His shooting percentage was the highest for a player with at least 150 attempts in the 21st century and is a large reason for his emergence as an elite player. He was still a strong two-way center in addition to his uptick in offense with a plus-32 turnover margin, his third straight with a positive differential, played nearly two minutes per game shorthanded, and had just 12 penalty minutes. He won the 2018 Lady Byng Trophy as a result.
He played on Vegas’ top line with Reilly Smith and Jonathan Marchessault and the trio controlled 67.1 percent of five-on-five goals and Karlsson was the main reason for it, propping up the other two. The line accounted for 27.6 percent of Vegas’ five-on-five goals, 30 percent of the team’s total points, and 34.3 percent of total goals.
The biggest question with Karlsson and ranking him is whether or not his 2017-18 performance is repeatable. There have been only 157 instances and 87 players in league history who attempted at least 184 shots, the number Karlsson attempted last season, and shot at least 20 percent in a season. Only 32 players, 17 of which are in the Hockey Hall of Fame, ever duplicated their performance and none of those players did so this century.
One thing working in his favor is the return of Smith and Marchessault on a line that had great chemistry last season. The other is that Vegas added Paul Stastny to give them another strong center and Max Pacioretty, who gives them another dynamic scoring threat, making it harder for opponents key on the top line. But, not on his side, is history and only the game’s best have ever repeated what Karlsson did last season.
19. Eric Staal
- 33 Years Old, 15th Season
The eldest Staal brother has had a career resurgence the past two seasons with the Minnesota Wild with 70 combined goals. That’s Eric Staal’s most goals in consecutive seasons since he netted 78 between 2007-08 and 2008-09 with the Carolina Hurricanes. His 42 goals last season was the first time he reached the 40-goal mark since 2008-09 and his highest total since 2005-06. The same holds true for his point totals with 76 in 2017-18, tied for third-most of his career, and his highest since 2010-11.
In 2017-18, he set a career high with 29 even strength goals and his 1.19 G/60 at five-on-five are his highest since at least the 2007-08 season. Additionally, his 2.48 P/60 in all situations are his highest since the 2012-13 season and both rates have increased each of the past three seasons. He plays in all situations and averaged over one minute of shorthanded time and over two minutes of powerplay time last season and has had a positive turnover margin the past four seasons.
Staal was one of the game’s best players earlier in his career with four seasons as a point-per-game player, but hasn’t done so since 2012-13. His 395 career goals are sixth-most in the league since 2003-04 while his 922 points are seventh-most. He is also a one-time All-Star and finished top-five in Hart Trophy voting once.
20. Logan Couture
- 29 Years Old, 10th Season
We’ve reached a point in the list where each of the remaining players either haven’t been a number one center in the past but will be this season, shouldn’t be a top center but is, or is young and with little history of production. The San Jose Sharks don’t have a clear top center with Logan Couture, Joe Pavelski, and Joe Thornton all having filled the role in recent seasons.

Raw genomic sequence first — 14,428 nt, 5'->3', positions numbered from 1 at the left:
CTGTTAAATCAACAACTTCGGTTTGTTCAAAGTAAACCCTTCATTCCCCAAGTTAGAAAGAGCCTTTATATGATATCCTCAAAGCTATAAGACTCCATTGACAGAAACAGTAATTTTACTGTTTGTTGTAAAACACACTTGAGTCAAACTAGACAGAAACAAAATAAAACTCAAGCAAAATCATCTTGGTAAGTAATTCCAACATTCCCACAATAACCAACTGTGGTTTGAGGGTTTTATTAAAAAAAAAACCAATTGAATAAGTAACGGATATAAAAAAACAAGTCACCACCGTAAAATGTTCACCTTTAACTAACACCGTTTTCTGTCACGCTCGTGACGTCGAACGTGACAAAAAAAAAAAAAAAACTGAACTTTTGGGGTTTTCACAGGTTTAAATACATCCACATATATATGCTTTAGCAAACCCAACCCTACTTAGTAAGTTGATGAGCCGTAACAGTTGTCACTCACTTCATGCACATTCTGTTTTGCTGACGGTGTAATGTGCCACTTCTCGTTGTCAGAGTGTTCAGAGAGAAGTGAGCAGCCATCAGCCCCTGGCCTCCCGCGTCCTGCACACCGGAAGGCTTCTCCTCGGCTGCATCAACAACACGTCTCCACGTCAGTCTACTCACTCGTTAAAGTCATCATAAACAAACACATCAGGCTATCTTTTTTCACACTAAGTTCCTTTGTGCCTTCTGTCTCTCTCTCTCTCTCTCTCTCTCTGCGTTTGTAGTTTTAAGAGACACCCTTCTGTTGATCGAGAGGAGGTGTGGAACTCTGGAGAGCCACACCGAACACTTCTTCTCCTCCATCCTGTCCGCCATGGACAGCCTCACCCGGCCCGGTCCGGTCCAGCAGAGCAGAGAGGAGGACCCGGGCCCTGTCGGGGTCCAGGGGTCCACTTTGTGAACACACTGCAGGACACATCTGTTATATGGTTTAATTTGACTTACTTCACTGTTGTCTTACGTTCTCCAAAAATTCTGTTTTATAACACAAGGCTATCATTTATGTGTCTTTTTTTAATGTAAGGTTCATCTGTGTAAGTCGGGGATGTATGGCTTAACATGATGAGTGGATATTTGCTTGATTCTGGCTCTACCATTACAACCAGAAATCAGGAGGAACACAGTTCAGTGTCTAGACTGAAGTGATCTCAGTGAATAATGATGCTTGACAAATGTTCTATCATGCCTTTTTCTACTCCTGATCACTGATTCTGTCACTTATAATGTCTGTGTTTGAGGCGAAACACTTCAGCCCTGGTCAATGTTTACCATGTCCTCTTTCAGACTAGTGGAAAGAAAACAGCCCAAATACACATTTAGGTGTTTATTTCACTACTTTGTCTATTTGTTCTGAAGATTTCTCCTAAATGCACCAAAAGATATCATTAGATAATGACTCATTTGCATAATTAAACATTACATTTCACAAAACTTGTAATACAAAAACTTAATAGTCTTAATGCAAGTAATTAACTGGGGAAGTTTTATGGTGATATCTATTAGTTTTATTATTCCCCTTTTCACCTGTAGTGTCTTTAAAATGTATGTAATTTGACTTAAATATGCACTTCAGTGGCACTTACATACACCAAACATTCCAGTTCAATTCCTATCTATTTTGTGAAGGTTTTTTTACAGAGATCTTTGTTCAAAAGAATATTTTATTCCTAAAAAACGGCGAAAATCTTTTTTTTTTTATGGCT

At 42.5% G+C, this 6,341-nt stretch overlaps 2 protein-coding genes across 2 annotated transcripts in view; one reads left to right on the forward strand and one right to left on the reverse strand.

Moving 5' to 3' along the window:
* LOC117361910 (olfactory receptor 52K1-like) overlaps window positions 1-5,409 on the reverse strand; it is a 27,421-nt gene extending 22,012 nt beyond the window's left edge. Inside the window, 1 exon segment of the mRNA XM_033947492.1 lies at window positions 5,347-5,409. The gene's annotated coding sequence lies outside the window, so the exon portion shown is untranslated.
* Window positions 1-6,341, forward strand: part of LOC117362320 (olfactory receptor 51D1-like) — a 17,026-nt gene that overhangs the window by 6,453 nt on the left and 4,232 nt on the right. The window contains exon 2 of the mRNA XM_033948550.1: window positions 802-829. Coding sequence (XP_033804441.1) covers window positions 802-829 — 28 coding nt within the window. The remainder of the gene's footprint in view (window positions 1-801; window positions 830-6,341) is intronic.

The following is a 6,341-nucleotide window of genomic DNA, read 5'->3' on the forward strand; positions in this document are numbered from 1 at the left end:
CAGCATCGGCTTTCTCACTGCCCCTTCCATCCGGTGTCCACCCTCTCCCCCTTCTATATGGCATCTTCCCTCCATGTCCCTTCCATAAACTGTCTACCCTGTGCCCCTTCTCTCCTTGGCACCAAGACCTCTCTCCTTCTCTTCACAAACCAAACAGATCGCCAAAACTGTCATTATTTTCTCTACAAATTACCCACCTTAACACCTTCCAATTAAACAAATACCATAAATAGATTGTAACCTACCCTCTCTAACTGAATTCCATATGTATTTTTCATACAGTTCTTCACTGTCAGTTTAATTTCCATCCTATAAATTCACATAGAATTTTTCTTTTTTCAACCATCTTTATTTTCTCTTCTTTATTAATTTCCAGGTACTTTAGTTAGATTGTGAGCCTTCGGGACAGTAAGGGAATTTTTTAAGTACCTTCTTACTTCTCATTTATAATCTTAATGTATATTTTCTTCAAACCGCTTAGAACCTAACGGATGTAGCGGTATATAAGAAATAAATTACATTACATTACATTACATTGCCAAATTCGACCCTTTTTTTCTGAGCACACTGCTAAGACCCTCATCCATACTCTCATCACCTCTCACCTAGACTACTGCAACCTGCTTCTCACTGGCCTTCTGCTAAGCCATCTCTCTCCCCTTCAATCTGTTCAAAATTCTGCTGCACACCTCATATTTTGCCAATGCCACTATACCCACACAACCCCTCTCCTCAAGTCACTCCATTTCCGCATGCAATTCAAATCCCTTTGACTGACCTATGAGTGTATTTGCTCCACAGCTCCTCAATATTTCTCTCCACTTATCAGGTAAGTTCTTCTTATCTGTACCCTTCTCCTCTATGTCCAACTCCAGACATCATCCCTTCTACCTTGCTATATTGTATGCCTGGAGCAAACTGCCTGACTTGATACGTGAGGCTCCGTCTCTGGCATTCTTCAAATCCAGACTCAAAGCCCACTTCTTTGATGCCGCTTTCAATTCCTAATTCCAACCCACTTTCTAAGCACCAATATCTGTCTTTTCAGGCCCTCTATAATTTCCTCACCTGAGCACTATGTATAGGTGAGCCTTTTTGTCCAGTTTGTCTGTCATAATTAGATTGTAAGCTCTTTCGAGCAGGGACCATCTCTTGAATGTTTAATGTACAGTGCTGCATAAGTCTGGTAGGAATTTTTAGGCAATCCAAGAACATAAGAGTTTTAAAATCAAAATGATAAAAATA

I went with Couture because he best provides the skills necessary to be a first line center and because the Sharks paid him like one with the eight-year, $64 million extension they gave him this offseason. But, he doesn’t have history of consistent, top line production. In 2017-18, he scored a career-high 34 goals alongside 27 assists in 78 games and also set a career high with 22 even strength goals.
It was his third season with at least 30 goals or 60 points but he’s never been close to a point-per-game player. He also isn’t good at taking faceoffs with four straight seasons below 50 percent, including 45.8 percent last season. But, he has been scoring at consistently higher rates in recent seasons despite a decrease in generating offense. His .44 G/G in 2017-18 tied a career high while his .78 P/G represents an increase each of the past three seasons.
He shot 16.1 percent, another career high, while experiencing career lows in generating shots, scoring chances, and high danger chances. But, if he can generate even more offense, either on his own or through increased chemistry with linemates, Couture is likely to further surpass career highs and assert himself as a bonafide top center.
21. Ryan Johansen
- 26 Years Old, 8th Season
Like Couture, Predators’ first line center Ryan Johansen isn’t an ideal choice to center a top line. He is one of the game’s better two-way centers who thrives in the faceoff circle and defensive zone and generally has strong possession metrics, but doesn’t score at a rate that’s expected from the role.
In his seven-year career, he has one, maybe two, seasons of top line production, in 2013-14 with 33 goals and 63 points and 2014-15 with 26 goals and 71 points. He has never been a point-per-game player with a career-high .87 P/G, set during the 2014-15 season. Last season, he totaled 15 goals and 54 points in 79 games, which ranked seventh and fourth on the Predators, respectively. He was better in the postseason with five goals and 14 points in 13 games.